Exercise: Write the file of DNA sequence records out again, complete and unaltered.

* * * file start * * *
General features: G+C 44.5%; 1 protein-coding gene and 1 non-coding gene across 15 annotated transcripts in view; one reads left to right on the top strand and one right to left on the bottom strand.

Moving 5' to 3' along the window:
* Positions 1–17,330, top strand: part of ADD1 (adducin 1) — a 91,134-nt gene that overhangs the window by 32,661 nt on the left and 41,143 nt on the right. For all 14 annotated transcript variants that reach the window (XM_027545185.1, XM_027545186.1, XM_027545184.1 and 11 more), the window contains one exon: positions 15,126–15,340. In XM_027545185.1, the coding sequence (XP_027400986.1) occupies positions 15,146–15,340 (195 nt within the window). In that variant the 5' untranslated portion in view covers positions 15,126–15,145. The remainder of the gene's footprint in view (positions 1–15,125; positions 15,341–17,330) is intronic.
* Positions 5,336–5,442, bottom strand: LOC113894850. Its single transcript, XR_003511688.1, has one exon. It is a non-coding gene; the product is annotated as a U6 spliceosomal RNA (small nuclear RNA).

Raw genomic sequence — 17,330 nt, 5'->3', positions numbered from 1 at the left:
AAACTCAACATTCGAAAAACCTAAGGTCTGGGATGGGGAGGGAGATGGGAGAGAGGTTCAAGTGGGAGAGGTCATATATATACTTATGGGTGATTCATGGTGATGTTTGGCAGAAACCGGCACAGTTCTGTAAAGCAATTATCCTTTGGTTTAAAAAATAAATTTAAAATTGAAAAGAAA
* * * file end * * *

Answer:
General features: G+C 44.5%; 1 protein-coding gene and 1 non-coding gene across 15 annotated transcripts in view; one reads left to right on the top strand and one right to left on the bottom strand.

Moving 5' to 3' along the window:
* Positions 1–17,330, top strand: part of ADD1 (adducin 1) — a 91,134-nt gene that overhangs the window by 32,661 nt on the left and 41,143 nt on the right. For all 14 annotated transcript variants that reach the window (XM_027545185.1, XM_027545186.1, XM_027545184.1 and 11 more), the window contains one exon: positions 15,126–15,340. In XM_027545185.1, the coding sequence (XP_027400986.1) occupies positions 15,146–15,340 (195 nt within the window). In that variant the 5' untranslated portion in view covers positions 15,126–15,145. The remainder of the gene's footprint in view (positions 1–15,125; positions 15,341–17,330) is intronic.
* Positions 5,336–5,442, bottom strand: LOC113894850. Its single transcript, XR_003511688.1, has one exon. It is a non-coding gene; the product is annotated as a U6 spliceosomal RNA (small nuclear RNA).

Raw genomic sequence — 17,330 nt, 5'->3', positions numbered from 1 at the left:
AAACTCAACATTCGAAAAACCTAAGGTCTGGGATGGGGAGGGAGATGGGAGAGAGGTTCAAGTGGGAGAGGTCATATATATACTTATGGGTGATTCATGGTGATGTTTGGCAGAAACCGGCACAGTTCTGTAAAGCAATTATCCTTTGGTTTAAAAAATAAATTTAAAATTGAAAAGAAA